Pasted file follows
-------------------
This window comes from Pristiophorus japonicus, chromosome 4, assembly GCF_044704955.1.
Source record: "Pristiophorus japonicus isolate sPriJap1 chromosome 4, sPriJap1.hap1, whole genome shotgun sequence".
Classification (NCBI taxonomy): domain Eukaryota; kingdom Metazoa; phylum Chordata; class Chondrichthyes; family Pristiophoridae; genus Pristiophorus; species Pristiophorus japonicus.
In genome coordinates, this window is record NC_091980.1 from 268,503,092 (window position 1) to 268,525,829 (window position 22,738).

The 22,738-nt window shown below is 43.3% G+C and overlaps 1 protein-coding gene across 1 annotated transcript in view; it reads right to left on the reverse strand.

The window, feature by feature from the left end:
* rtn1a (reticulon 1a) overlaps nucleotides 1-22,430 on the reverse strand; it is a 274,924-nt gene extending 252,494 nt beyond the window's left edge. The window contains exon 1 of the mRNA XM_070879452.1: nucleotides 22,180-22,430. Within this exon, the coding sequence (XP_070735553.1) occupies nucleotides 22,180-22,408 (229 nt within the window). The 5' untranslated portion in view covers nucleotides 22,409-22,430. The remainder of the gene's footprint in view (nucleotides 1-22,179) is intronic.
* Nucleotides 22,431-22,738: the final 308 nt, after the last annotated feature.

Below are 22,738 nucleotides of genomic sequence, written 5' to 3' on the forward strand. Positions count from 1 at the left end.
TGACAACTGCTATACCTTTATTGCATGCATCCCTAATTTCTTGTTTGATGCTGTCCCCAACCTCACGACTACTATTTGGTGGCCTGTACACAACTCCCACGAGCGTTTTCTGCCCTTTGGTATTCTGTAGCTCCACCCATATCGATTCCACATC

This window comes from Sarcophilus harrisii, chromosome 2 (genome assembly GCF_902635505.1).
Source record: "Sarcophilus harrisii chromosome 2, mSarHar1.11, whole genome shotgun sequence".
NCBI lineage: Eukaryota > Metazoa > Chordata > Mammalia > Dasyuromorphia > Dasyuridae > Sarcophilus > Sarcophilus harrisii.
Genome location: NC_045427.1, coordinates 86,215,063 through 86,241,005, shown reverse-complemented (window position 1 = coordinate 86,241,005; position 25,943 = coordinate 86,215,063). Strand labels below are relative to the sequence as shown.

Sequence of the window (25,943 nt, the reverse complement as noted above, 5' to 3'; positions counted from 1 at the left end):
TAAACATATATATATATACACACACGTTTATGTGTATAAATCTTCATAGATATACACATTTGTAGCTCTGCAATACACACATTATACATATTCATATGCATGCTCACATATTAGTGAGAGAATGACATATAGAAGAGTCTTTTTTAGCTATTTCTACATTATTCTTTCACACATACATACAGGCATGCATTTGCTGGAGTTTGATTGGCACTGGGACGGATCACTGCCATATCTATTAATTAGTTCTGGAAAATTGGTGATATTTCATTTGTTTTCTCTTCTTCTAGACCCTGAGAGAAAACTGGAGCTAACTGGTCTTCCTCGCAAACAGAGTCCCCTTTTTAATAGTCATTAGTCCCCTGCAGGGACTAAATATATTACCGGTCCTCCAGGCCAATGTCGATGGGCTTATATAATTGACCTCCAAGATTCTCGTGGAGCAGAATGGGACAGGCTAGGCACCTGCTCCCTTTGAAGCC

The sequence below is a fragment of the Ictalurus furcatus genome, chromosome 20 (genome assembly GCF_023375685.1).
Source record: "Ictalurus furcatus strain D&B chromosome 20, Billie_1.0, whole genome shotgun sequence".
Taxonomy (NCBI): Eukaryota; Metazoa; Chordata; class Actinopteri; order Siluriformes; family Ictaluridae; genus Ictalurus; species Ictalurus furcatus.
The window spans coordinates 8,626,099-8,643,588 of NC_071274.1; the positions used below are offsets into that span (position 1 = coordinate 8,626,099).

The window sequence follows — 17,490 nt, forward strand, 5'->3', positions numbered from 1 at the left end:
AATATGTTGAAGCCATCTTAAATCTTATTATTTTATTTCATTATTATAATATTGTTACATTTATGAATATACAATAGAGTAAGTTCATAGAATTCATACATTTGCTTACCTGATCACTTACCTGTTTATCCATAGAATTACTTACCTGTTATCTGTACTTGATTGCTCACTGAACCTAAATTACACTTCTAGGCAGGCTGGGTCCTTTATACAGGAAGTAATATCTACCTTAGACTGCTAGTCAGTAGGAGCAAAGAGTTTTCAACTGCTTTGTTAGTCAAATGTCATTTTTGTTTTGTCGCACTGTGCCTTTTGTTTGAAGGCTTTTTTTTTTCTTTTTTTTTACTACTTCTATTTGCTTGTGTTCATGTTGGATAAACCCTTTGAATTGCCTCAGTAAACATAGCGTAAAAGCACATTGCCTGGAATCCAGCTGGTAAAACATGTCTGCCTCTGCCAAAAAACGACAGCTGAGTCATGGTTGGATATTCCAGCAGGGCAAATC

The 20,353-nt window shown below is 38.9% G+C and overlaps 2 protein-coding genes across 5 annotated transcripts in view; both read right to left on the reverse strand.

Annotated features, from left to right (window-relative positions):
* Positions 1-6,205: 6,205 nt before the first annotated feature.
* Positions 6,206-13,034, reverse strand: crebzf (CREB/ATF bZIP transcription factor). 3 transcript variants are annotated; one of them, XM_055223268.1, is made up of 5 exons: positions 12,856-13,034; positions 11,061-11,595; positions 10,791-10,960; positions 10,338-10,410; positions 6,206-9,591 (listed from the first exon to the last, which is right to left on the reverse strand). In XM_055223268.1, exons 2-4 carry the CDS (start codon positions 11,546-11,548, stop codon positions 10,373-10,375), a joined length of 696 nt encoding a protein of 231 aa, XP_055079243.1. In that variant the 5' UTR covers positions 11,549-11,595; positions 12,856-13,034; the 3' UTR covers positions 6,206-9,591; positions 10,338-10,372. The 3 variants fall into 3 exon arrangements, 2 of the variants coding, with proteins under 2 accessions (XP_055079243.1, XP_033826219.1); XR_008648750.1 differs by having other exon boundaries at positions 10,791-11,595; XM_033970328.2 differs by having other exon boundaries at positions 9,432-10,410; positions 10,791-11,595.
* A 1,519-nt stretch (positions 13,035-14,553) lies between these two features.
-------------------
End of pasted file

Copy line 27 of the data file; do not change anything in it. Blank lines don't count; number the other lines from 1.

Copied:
* A 1,519-nt stretch (positions 13,035-14,553) lies between these two features.